Ghana confirms first outbreak of deadly Marburg virus

The announcement comes after two unrelated patients from Ghana’s southern Ashanti region, both of whom later died, tested positive for the virus.

The WHO said the patients had symptoms including diarrhea, fever, nausea and vomiting, adding that more than 90 contacts are being monitored.

Marburg is a highly contagious viral haemorrhagic fever in the same family as the better known Ebola virus disease and has a fatality rate of up to 88% according to the WHO. “The disease begins suddenly, with a high fever, severe headache and malaise,” the report says.

The virus is transmitted to humans from bats, and then can be transmitted from person to person through direct contact with the body fluids of infected people or surfaces and materials contaminated with these fluids, the WHO explained.

Guinea declares end of Marburg virus outbreak

The global health authority said containment measures were being taken and that additional resources would be deployed in response to the outbreak in Ghana. The WHO also warned that “without immediate and decisive action, Marburg could easily spiral out of control.”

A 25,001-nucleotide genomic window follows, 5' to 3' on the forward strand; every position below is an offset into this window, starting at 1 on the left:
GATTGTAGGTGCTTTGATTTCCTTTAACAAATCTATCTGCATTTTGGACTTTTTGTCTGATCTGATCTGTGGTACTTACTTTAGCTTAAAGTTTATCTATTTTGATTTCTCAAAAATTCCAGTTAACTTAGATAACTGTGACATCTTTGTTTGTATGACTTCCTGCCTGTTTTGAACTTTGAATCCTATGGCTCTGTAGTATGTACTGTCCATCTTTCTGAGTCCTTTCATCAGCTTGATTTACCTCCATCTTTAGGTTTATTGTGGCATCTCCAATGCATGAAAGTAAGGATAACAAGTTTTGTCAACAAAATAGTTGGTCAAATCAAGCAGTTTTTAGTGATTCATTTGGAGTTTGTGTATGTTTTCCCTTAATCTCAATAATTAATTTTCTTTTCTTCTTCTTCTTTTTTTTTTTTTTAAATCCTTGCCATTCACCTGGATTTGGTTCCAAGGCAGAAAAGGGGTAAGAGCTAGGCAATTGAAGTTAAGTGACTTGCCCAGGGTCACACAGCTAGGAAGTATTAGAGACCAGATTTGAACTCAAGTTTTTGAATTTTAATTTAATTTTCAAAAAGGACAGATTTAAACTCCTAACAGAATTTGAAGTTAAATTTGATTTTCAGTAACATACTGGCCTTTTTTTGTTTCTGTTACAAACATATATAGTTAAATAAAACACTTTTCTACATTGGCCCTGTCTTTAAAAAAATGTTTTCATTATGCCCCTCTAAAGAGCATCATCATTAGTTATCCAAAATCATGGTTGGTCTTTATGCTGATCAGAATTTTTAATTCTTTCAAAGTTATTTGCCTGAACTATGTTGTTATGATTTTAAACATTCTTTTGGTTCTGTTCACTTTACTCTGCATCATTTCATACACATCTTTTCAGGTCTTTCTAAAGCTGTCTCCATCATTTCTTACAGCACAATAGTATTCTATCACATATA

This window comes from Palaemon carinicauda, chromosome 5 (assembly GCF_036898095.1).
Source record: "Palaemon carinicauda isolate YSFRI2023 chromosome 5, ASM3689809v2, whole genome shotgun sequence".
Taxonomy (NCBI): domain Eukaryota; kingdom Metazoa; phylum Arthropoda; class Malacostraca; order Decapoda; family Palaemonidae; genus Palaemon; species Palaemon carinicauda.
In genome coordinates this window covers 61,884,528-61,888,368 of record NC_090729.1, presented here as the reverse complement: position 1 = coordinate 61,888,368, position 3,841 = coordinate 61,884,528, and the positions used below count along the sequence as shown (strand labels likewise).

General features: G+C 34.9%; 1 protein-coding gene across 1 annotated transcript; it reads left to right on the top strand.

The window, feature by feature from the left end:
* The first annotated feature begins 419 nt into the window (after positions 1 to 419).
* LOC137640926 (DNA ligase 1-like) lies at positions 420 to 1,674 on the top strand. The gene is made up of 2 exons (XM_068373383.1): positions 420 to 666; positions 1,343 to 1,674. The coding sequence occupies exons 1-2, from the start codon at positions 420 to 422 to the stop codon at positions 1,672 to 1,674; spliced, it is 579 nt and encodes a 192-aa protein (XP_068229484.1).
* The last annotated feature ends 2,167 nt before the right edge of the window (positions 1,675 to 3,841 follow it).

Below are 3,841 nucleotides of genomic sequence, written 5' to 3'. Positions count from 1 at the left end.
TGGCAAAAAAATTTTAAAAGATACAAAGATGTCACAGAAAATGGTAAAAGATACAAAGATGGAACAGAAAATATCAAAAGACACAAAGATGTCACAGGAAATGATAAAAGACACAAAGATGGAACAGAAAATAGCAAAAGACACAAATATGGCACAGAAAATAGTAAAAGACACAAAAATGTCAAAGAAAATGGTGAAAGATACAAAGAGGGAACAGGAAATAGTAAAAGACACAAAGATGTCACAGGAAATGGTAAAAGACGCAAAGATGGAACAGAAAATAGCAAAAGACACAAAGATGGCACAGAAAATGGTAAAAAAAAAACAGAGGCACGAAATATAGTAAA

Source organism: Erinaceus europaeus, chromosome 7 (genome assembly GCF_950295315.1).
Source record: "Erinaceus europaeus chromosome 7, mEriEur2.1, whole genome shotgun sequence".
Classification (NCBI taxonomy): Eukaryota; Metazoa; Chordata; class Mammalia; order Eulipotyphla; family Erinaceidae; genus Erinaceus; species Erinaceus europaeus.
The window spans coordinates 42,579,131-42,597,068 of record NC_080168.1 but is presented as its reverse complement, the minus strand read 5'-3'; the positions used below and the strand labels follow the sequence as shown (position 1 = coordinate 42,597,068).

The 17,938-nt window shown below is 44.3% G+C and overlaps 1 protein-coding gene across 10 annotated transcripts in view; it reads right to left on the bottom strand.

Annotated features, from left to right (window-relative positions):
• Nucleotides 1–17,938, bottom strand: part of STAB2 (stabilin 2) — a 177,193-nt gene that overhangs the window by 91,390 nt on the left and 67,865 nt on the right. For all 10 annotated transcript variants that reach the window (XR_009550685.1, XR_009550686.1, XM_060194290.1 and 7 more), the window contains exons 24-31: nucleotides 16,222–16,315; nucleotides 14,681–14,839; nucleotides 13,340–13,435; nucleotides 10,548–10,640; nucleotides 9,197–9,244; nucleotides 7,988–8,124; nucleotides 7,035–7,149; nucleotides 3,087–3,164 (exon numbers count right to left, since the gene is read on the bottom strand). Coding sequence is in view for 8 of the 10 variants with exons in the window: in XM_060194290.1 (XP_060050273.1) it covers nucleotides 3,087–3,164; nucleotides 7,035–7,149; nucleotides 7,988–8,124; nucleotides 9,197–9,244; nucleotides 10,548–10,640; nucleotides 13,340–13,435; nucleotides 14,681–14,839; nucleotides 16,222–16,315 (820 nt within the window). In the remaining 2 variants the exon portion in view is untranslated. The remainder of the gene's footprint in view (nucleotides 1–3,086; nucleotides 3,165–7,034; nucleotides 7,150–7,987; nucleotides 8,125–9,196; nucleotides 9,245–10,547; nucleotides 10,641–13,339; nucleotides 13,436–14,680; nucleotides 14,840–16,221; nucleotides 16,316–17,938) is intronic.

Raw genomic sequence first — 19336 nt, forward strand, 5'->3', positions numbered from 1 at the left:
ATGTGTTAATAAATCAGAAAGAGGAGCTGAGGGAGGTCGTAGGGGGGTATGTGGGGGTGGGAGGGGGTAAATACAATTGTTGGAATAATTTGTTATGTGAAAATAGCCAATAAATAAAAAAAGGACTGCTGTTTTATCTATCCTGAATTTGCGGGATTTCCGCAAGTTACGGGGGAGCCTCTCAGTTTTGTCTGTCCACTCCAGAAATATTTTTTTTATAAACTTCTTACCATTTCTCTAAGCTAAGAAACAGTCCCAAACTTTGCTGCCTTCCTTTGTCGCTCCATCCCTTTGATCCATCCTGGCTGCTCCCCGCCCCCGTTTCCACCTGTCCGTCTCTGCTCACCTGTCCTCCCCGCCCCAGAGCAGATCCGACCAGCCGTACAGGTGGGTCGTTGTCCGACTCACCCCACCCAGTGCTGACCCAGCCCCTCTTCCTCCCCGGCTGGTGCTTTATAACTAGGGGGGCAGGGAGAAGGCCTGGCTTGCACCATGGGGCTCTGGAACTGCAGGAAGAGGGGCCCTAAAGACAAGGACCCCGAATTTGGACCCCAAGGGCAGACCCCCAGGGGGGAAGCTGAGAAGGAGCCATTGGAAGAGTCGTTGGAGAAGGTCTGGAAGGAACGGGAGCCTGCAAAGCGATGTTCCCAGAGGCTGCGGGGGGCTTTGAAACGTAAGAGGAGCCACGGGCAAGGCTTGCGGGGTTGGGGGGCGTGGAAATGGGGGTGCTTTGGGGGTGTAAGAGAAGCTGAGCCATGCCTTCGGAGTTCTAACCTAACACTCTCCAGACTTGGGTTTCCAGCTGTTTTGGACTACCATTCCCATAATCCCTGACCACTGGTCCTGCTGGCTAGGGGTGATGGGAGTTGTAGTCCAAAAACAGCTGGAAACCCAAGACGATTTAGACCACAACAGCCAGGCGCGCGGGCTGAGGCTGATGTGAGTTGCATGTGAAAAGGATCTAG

There are no approved vaccines or antivirals for Marburg virus. However, a patient’s chances of survival can be improved with care, including oral or intravenous rehydration and treatment of specific symptoms, the WHO said.

Ghana Health Service urged the Ghanaian public to avoid fruit bat mines and caves and cook all meat products thoroughly before consumption to reduce the risk of spreading the virus. According to the health service, bats are natural vectors for the Marburg virus.
The outbreak in Ghana is the second in West Africa after Guinea. virus detected last year. A patient during the outbreak in Guinea also died from the virus. No other cases have been confirmed by the Guinean health authorities.
Elsewhere in Africa, previous outbreaks have been reported in Uganda, Kenya, Angola, South Africa and the Democratic Republic of the Congo. The outbreak in Angola in 2005 was the deadliest. over 200 killed.

According to the WHO, countries at increased risk of a re-emergence of the virus have been contacted “and are on alert.”